Everyone is getting in on the act. Xbox are teaming up with Oculus Rift and Valve VR as well as producing its own augmented reality glasses Hololens. Sony has its own Project Morpheus. Ubisoft are pooling resources into getting the most out of the Oculus. These immersive headsets have seen an enormous amount of investment and their impact on anyone that tries them is clear. Though questions remain. Can they be leveraged to make interesting and comfortable games? And how can these companies communicate the benefits to a mainstream audience? They are products that need to be tried to be understood. Challenges to overcome, then, but the intention is clear.
The music game is back and we couldn’t happier
Hooray for both Guitar Hero Live and Rock Band 4. The plastic instrument craze that caused such a stir in the mid-2000s inevitably collapsed as the market became too saturated. Now they’re back. Rock Band is a classic multiple instrument party game with clear improvements on both gameplay and usability. Guitar Hero, meanwhile, focusses on just the guitar but has made some fascinating innovations elsewhere. A live crowd that reacts to your performance and, more intriguingly, Guitar Hero TV which offers up hundreds of streamed songs that you can dip in and out of. Both developers making some interesting decisions to get us back to rockin’ out.
Obsession with gaming’s past continues…
The biggest cheers of Sony’s boisterous conference came for a remake of Final Fantasy VII and the announcement of a Kickstarter for Shenmue III, a series that has been in stasis for 15 years. Microsoft are re-releasing the first Gears of War. Ahead of Dishonored 2, the original game is being remastered for new consoles. Fallout, Doom, Star Fox. Gaming’s apparent obsession with the past and the established can often seem like a negative. But at the same time, honouring legacy and building things fresh to take advantage of new hardware fits with how video games straddle the line between art and technology. As long as celebrating the past also has an eye on the future, then that’s ok with me.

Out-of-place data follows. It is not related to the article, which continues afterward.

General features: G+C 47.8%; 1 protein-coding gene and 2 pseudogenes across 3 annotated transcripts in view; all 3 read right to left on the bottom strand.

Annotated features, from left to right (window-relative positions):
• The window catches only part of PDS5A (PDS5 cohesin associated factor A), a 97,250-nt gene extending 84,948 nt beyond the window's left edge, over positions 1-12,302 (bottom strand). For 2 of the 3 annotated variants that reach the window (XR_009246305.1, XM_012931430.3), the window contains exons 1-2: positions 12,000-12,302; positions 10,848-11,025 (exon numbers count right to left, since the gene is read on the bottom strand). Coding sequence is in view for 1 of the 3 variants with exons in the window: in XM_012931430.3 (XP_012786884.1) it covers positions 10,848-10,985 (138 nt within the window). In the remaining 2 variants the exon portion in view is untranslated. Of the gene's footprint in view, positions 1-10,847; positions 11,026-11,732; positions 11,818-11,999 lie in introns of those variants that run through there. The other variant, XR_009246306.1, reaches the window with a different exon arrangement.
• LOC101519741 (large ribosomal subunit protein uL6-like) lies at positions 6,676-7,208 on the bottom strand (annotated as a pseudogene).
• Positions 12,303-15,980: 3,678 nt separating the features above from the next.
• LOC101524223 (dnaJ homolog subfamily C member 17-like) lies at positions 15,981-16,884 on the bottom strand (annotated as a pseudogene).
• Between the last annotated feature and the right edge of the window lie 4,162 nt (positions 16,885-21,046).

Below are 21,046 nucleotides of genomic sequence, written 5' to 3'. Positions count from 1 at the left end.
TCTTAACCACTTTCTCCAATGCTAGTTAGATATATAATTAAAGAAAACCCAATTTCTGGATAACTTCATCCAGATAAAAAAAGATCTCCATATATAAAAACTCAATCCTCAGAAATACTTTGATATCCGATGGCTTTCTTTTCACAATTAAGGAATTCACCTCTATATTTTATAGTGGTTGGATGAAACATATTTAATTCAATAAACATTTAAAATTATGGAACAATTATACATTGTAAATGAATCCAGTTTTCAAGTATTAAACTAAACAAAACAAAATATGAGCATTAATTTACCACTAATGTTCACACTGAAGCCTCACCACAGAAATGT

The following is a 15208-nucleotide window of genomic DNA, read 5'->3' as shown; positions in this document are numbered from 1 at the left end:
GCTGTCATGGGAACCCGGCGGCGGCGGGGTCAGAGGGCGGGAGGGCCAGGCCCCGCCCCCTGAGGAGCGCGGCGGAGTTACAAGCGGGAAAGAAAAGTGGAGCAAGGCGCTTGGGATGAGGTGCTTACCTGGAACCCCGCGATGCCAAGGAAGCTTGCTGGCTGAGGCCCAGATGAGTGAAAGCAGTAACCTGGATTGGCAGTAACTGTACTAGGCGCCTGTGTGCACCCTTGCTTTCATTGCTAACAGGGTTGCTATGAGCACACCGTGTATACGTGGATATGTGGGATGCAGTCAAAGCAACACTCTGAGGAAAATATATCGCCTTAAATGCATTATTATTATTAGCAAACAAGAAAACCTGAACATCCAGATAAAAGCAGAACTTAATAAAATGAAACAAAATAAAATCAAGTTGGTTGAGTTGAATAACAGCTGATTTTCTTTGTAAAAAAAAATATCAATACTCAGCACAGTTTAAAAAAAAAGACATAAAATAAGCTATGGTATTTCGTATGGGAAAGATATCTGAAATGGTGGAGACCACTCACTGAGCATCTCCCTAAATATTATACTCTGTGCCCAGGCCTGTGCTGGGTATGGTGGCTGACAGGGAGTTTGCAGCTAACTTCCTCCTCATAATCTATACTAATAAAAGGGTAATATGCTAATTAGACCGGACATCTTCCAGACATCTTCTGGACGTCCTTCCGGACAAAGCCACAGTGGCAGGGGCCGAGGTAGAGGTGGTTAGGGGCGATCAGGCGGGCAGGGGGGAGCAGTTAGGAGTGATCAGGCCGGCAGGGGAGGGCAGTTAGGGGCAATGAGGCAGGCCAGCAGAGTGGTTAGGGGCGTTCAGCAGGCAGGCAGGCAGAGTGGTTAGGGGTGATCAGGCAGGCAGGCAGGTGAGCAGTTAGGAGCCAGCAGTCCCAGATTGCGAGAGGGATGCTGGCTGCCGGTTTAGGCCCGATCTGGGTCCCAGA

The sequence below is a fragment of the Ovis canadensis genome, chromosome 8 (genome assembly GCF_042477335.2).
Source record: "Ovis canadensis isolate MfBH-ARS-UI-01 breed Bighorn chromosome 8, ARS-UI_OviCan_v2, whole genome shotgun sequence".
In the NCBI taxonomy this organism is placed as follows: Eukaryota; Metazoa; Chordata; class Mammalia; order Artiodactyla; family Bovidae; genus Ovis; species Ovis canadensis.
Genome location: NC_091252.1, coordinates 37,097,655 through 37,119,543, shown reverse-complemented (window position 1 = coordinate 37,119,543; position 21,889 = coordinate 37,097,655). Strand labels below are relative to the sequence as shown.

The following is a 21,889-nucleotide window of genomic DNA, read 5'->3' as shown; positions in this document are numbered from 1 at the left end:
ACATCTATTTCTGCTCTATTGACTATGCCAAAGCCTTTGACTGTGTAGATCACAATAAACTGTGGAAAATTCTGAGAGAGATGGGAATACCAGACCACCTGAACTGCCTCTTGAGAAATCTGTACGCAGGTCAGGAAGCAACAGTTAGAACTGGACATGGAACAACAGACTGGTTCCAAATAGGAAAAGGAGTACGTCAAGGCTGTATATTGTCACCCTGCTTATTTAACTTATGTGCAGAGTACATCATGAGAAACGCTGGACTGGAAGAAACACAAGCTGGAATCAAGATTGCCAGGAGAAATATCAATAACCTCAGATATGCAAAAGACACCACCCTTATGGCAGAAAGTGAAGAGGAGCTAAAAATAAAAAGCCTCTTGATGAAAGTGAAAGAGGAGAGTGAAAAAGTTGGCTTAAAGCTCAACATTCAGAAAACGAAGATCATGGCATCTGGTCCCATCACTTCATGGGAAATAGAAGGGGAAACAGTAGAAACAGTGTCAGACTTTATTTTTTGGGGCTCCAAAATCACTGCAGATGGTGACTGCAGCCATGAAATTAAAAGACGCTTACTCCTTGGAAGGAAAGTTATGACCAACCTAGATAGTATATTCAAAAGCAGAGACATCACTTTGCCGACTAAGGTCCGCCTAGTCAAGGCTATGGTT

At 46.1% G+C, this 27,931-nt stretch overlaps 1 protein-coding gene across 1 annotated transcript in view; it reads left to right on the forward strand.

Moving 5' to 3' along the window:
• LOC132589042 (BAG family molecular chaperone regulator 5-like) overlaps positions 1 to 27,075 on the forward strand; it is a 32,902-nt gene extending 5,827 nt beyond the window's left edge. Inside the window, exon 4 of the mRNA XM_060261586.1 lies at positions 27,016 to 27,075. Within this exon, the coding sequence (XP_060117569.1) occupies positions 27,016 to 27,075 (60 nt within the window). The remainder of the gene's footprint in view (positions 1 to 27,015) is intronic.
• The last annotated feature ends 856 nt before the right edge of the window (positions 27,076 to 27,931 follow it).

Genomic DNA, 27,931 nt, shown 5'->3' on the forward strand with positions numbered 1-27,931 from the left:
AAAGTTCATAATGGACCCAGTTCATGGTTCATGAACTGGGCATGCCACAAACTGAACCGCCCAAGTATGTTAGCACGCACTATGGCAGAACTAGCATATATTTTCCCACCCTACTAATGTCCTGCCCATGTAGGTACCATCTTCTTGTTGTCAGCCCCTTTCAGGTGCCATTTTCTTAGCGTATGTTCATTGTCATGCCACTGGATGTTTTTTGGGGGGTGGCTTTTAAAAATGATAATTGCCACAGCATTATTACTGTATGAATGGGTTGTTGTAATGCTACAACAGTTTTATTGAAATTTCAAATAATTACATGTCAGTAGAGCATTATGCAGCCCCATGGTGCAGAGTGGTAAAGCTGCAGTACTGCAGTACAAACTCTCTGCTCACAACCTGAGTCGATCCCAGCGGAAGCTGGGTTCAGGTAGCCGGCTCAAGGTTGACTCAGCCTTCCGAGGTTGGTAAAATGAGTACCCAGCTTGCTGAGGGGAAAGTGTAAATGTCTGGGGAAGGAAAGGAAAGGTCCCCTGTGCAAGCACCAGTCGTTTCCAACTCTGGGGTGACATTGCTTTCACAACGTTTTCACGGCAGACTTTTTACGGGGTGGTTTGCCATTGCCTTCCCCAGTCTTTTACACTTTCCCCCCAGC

…but we’ve never had more variety
For all that established franchises are the industry’s bread and butter, the volume of experimentation and new ideas seems to grow. We’ve already talked about how independent developers are bringing more and more to the industry, but the big guns seem happier to branch out too. With Recore and Horizon, for instance, both Microsoft and Sony are putting a lot of stock into potentially risky new IPs. Ubisoft are taking a punt on sword combat game For Honor. And even though Catalyst is the second Mirror’s Edge game, that EA are taking another punt on a commercially shaky prospect shows that they, too, are keen for a mixed catalogue.
Developers have needed time to adjust to the latest consoles
2014 was not a good year for games. Some highlights aside, there was very little to get excited over. Many games from that year’s E3 were either announced for or pushed back to 2015. Clearly the transition to the new consoles was not as easy as many had hoped, with developers struggling to finish games within schedule. But we’re soon to see the fruits of labour, with a pretty tasty lineup for the rest of the year. Fallout 4, Mad Max, Star Wars Battlefront, Batman: Arkham Knight, Star Fox Zero. While the first few months of 2016 also look strong — Uncharted 4, The Division, Doom all due by Spring.
After a tough 2014, the industry seems to be moving in the right direction
Far more distressing for the industry in 2014 than its mediocre lineup was its lack of diversity and the atrocious treatment that women faced. To say that everything is solved because of improved representation at one E3 is, of course, nonsense. There is still a long, long way to go. But it’s a first step. A promising statement of intent that most game companies in the spotlight will not stand for it and are looking to change their own attitudes. And you know what? It is probably no coincidence that a more diverse set of creators has lead to one of the most varied and interesting E3 lineup in some time. Let's keep it up.